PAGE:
Foreign ministers issue a joint statement condemning the arrest last week of more than 50 democracy activists in Hong Kong.
The foreign ministers of Australia, the United States, the United Kingdom and Canada have expressed “grave concern” over the arrest of 55 democracy activists and supporters in Hong Kong last week.
In a joint statement on Sunday, the four foreign ministers called on China to respect the freedoms of the people in the semi-autonomous territory and condemned the use of a draconian national security law to make the arrests.
“It is clear that the National Security Law is used to suppress dissent and opposing political views,” the foreign ministers said.
The crackdown at dawn on Wednesday involved 1,000 police officers and was by far the largest such action taken since China imposed national security laws last year.
The Chinese and Hong Kong governments say the law – banning secession, subversion, terrorism, and collusion with foreign forces – is needed to restore order in a city that was rocked in 2019 by months of protests often violent anti-government actions demanding greater democracy.
Most of those arrested last week had participated in an unofficial primary for a legislative election which was later postponed. Authorities say the primary was part of a plot to take control of the legislature to cripple the government and force the town chief to resign.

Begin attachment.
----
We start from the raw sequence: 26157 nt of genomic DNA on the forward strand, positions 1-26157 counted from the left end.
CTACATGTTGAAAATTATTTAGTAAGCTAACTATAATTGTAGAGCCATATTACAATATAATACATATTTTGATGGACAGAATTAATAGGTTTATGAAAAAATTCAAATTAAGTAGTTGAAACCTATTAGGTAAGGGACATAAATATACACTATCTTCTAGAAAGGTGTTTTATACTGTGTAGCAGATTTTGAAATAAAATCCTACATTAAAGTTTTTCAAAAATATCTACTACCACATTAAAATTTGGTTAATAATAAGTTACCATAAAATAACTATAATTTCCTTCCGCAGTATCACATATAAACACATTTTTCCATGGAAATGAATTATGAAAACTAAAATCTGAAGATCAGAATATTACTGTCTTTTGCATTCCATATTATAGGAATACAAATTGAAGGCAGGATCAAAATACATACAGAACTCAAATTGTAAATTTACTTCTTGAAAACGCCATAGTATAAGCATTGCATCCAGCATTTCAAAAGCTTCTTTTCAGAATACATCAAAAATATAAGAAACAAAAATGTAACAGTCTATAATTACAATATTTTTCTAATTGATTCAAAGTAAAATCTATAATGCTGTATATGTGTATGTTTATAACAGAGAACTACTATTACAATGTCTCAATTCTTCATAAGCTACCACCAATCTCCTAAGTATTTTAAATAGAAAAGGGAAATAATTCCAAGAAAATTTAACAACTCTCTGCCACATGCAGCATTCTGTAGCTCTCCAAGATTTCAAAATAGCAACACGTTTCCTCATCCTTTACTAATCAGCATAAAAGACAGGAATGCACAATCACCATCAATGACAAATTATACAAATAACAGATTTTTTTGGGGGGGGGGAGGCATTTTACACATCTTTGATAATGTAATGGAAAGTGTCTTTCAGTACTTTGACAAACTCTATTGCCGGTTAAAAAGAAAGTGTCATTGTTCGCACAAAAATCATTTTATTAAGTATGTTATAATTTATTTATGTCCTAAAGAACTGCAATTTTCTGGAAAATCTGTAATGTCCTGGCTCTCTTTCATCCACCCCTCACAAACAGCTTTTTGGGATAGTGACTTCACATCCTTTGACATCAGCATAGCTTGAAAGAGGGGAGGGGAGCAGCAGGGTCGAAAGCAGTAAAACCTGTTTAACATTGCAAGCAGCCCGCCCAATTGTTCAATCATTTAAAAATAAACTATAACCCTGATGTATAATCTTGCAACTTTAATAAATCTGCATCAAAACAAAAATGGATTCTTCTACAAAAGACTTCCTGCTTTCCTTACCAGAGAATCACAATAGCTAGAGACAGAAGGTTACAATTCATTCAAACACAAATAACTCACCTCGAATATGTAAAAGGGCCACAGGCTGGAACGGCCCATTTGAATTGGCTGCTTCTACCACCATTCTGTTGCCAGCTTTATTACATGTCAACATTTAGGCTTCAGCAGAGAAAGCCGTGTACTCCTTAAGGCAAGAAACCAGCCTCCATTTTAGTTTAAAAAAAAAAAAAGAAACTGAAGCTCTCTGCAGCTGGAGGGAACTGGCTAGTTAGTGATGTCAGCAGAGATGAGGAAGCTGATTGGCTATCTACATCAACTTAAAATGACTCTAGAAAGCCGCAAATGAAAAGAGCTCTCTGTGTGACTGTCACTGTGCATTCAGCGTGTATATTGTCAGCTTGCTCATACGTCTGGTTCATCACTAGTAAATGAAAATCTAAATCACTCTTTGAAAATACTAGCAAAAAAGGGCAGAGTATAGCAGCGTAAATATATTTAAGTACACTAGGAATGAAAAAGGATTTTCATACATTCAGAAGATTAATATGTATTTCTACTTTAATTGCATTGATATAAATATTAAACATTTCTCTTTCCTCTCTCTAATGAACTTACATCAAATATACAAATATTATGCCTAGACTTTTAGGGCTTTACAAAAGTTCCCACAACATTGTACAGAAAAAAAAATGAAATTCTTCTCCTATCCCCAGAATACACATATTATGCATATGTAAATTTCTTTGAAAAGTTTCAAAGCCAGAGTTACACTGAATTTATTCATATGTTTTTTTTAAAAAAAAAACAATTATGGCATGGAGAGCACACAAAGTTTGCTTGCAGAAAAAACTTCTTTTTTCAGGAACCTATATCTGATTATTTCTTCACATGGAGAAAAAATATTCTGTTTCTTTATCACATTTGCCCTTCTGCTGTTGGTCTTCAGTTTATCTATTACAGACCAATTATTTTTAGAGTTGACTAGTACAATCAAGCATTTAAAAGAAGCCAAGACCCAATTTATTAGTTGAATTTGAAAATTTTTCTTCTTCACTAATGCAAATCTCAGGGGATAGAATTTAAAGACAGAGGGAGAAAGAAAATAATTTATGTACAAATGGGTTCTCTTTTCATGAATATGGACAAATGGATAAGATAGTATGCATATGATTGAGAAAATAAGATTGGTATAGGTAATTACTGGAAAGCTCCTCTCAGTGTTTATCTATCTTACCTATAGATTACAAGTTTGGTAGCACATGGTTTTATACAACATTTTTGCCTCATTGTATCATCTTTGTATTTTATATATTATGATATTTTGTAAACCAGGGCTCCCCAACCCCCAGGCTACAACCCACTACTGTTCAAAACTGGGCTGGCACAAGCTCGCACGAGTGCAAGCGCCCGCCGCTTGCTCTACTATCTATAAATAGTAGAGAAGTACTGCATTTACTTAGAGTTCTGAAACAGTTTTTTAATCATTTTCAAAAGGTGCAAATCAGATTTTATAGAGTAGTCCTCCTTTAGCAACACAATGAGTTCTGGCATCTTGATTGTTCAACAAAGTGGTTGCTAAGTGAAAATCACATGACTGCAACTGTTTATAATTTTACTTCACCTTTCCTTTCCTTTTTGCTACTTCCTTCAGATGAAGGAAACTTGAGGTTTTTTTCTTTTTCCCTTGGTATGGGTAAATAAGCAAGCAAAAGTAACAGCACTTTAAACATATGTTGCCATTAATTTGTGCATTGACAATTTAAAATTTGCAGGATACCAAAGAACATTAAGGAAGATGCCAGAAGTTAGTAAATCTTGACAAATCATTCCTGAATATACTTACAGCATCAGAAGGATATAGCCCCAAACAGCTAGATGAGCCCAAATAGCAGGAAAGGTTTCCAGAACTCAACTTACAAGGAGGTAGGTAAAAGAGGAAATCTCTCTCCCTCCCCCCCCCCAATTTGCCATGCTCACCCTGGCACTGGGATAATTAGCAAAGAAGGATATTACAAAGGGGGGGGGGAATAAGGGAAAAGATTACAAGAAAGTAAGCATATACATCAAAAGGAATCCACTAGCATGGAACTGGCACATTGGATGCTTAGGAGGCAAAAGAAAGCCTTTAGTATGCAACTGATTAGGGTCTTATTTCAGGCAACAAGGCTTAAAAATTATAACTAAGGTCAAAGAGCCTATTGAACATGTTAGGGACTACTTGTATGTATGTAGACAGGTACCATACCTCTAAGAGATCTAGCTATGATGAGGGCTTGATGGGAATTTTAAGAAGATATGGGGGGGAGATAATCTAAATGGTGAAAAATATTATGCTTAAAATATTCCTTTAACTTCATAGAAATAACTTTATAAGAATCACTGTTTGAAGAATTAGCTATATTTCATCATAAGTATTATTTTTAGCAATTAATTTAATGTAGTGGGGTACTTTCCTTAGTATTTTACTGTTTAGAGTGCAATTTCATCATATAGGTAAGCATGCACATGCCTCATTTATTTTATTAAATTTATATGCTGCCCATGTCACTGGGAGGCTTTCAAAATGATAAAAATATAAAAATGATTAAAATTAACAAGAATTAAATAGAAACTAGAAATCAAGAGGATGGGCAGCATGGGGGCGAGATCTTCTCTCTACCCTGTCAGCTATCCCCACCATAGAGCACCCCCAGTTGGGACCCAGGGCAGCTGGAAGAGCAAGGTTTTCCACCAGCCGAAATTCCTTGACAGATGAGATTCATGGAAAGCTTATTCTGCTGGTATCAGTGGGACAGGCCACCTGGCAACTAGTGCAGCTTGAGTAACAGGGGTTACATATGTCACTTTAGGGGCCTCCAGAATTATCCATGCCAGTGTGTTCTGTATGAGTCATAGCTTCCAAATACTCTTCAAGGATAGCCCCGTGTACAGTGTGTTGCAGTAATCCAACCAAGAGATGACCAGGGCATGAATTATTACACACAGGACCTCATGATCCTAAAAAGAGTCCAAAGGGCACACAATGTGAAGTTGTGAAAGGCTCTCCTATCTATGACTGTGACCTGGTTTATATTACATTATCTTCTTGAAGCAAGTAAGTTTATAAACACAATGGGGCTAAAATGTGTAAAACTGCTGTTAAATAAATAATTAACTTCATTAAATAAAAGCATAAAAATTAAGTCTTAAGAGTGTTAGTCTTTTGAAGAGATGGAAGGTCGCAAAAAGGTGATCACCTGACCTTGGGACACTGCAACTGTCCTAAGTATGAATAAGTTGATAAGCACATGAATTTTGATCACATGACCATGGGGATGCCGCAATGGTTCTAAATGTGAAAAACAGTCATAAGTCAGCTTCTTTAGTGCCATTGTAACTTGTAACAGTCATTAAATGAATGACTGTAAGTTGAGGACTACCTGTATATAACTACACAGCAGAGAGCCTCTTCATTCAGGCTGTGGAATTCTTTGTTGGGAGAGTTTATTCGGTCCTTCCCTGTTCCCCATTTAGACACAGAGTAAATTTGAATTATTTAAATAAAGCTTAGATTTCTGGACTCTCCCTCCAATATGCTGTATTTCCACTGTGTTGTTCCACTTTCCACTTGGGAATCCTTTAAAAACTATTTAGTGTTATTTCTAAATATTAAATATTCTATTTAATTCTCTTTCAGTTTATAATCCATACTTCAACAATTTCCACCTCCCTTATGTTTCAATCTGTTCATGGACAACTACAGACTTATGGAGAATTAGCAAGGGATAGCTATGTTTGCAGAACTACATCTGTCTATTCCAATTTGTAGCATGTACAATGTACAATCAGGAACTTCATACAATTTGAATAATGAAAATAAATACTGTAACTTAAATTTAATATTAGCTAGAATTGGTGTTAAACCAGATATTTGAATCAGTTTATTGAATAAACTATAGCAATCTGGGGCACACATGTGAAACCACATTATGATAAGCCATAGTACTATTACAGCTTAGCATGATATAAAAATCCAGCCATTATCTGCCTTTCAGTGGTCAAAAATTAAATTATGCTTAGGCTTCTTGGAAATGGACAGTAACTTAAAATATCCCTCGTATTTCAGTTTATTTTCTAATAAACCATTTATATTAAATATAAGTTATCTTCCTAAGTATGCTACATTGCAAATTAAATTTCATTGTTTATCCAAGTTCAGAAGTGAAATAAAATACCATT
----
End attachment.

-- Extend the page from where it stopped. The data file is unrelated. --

The 55 people have not been charged and all but three have been released on bail, pending further investigation. Convictions could prevent them from running for office.
The four foreign ministers said the next legislative election should include candidates representing a range of political opinions. Only half of the city’s legislature is elected by popular vote.
“We call on the central authorities of Hong Kong and China to respect the legally guaranteed rights and freedoms of the people of Hong Kong without fear of arrest and detention,” they wrote.
The declaration was signed by Marise Payne from Australia, François-Philippe Champagne from Canada, Dominic Raab from the United Kingdom and Mike Pompeo from the United States.
On Thursday, Pompeo also said Washington could sanction those involved in the arrests and send the US ambassador to the United Nations to visit Taiwan, an autonomous island claimed by China.
China sharply criticized the upcoming visit, while the Taiwanese government hailed it.
Pompeo also announced on Saturday that the United States was removing long-standing restrictions on how its diplomats and others have contact with their counterparts in Taiwan.
The actions in Taiwan and Hong Kong will undoubtedly anger China, which views these actions as foreign interference in its internal affairs.